Alexandria town officials concerned about loss of income source

WWNY Alexandria town officials concerned about loss of income source

TOWN OF ALEXANDRIA, N.Y. (WWNY) - With businesses closed, people out of work and not going anywhere, local municipalities are concerned about sales tax revenue. That’s the money they heavily rely on to make up a budget.

Sales tax revenue makes up 43 percent of the town of Alexandria's budget, but with economic activity depressed right now due to the coronavirus crisis, officials are very concerned.

“It’s a major income source for the town of Alexandria and we know it’s going to be impacted dramatically,” said Ron Thomson, deputy town supervisor.

The town gets its share of sales tax revenue from Jefferson County.

A coronavirus economic impact report from the New York State Association of Counties projects in a mild scenario Jefferson County could potentially lose $3.3 million in sales tax revenue and in a severe scenario it could lose more than $10 million.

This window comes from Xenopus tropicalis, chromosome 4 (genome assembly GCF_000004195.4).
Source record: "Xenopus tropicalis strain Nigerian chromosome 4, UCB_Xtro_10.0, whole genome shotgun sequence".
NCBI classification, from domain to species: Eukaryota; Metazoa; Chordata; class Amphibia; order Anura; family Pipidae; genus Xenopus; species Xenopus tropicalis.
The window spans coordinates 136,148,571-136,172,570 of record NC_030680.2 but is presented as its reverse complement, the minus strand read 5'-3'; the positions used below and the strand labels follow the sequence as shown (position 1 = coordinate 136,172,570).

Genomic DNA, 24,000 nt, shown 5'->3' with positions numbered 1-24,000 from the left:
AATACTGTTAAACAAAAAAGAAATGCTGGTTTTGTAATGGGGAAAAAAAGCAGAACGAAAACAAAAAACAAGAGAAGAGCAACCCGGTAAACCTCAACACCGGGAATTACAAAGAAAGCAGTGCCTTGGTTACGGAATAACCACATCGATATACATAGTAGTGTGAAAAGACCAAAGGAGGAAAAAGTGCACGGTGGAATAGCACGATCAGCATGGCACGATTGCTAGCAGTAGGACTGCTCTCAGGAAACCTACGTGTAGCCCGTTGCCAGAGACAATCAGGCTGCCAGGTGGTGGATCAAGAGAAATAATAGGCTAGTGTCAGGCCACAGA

Chair of the county Finance and Rules Committee Michael Montigelli says the county's biggest sales tax revenue sources are automobile sales, the tourism and restaurant industries and gasoline sales - all of which are hurting right now.

"People are driving less because of the self isolation, people not going to work, so fewer people are driving and they're driving fewer miles and then the price of gas is down. And since the county bases its sales tax revenue on gasoline as a percentage, the lower price means a smaller amount for the county," said Montigelli.

With a big part of its revenue in jeopardy, the town of Alexandria is trying to cut back on expenses.

Two of the town's workers have already been laid off. Road construction and maintenance may be another place where cuts are made.

"It's not fun to have to cut back, because a lot of times it means cutting jobs but it has to be done. We have to live within our means and we know that our sales tax numbers are going to be down so we need to go through some what ifs and plan now because if we wait too long, we won't be able to react," said Thomson.

The town has a special meeting later this week where officials will talk about more ways to reduce expenses.

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